What I find truly compelling about this song is the unlikely collaboration between a multi-faceted producet/guitarist and an industry veteran rapper. It’s a duo that highlights the best of both their worlds. The sharp production value is complemented by extraordinary performances that don’t feel contrived or narcissistic. (The latter of which is a pretty big problem with hip hop right now.) Check out ‘We Own The Night’ when it drops next week. It’s one of the better indie tracks of the summer and it’s sure to continue Matthew Schultz’ rise in the community.

Follow Matthew Schultz online and keep up to date with him:


Empire of Gold – ‘Raw’

Independent Spotlight is a continuing series on Stewart’s blog. The series revolves around independent artists and bands sending their music to Brett to review. No band is promised a positive review, and all music is reviewed honestly in an effort to better independent music.

Earlier this week on the Independent Spotlight, I highlighted an artist who’s doing an incredible job pushing Garageband to the limits to create mind bending instrumentals. It would seem that this week brings us another artist boasting similar brevity: Empire of Gold, the moniker of Michael Dole. His first solo EP, ‘Raw,’ is a five track collection that ‘defies modern production techniques and shows listeners a musician who has raw, unedited talent.’ That’s a tall order to fill. How does ‘Raw’ stack up?

‘What Are You Waiting For?’ introduces the record in exactly the way you’d expect it to: hounding electric guitars, thundering percussion, and hodgepodge production accumulate into the giant sonic mess that is Empire of Gold. I mean that in a good way; it’s a chaotic experience that still seems to remain organized and well conducted. This is the grunge you know and love from the early 1990s – powerchord tracks with blistering distortion and warped vocals.

One thing came to mind immediately in the first few tracks of ‘Raw.’ This music would be utterly fantastic performed live; I bet this concert would be a hell of a time. It has good old rock and roll vibes mixed powerfully with grunge and alternative influence. The explosive ‘Burning Bridges’ melds the pathways between Dole’s electric mayhem and acoustic prowess. I really dig this atmospheric, moody number.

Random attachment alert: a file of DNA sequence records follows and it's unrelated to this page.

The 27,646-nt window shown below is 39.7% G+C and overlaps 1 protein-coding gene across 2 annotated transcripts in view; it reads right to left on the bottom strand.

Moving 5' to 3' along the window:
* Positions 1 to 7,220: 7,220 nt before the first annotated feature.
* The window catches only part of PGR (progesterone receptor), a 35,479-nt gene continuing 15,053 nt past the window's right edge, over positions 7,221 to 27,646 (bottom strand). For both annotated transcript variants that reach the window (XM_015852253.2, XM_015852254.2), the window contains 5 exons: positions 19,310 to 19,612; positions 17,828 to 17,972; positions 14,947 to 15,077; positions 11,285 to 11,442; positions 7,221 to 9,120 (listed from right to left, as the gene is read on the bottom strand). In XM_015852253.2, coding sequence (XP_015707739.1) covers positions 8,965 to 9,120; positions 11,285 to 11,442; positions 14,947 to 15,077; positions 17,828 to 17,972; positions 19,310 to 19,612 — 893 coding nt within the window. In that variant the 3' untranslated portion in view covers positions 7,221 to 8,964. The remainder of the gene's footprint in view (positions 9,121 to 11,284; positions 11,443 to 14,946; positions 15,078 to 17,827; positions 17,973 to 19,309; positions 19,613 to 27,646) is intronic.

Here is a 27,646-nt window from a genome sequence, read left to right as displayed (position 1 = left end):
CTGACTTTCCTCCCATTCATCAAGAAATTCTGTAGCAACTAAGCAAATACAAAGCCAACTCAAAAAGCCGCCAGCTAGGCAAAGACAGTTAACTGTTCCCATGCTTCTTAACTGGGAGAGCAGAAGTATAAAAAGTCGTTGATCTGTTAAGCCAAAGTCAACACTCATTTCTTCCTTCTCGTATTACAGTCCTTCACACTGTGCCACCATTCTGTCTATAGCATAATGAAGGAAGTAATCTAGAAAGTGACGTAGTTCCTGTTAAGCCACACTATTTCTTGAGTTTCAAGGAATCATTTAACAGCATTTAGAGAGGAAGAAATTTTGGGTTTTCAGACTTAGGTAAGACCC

‘You (Shouted the Worst You Could Do)’ pushes an acoustic guitar and Dole’s lyrics into the spotlight. He’s not a particularly strong vocalist; he seems to fall out of key and has some trouble finding his feet throughout the songs. With that said, nobody ever accused Kurt Cobain of being an American Idol, either. It’s a genre that feeds off of emotional, distraught delivery. Empire of Gold’s music feels genuine and ‘You (Shouted the Worst You Could Do) is the best song on ‘Raw’ as a result.

‘Hot, Damn’ continues Dole’s jaunt through self-deprecating lyrics and grumbling. It’s actually a really sweet, even bluesy track, however, one that offers a stark contrast from the rest of the record. I absolutely love the electric riff that accompanies Dole; the song had me tapping along and really getting into it.

Though distorted chaos is always fun, I’d argue Empire of Gold is at its strongest when Dole breaks out the acoustic guitar. The final track, ‘Help Me,’ elegantly culminates the entirety of ‘Raw.’ From the soft acoustic intro to the howling chorus and electric solo, ‘Help Me’ demands your attention until the final moments of the record.

‘Raw’ is an incredibly good rock/grunge effort. The indie scene doesn’t see too much of this content, nor does the Independent Spotlight. So many bands approach grunge in a contemporary setting with immense pretension. (I’m looking at you, whole city of Portland. We both know those glasses aren’t prescription. Or you, Wicker Park, in Dole’s own town.) Empire of Gold’s endeavor is real and honest, not hipstery or gimmicky.

Listen to the record on Spotify: https://play.spotify.com/album/0y0NvhVNv7aafEgiLuFsxF

Rousing Flow – ‘Play Music’

Independent Spotlight is a continuing series on Stewart’s blog. The series revolves around independent artists and bands sending their music to Brett to review. No band is promised a positive review, and all music is reviewed honestly in an effort to better independent music.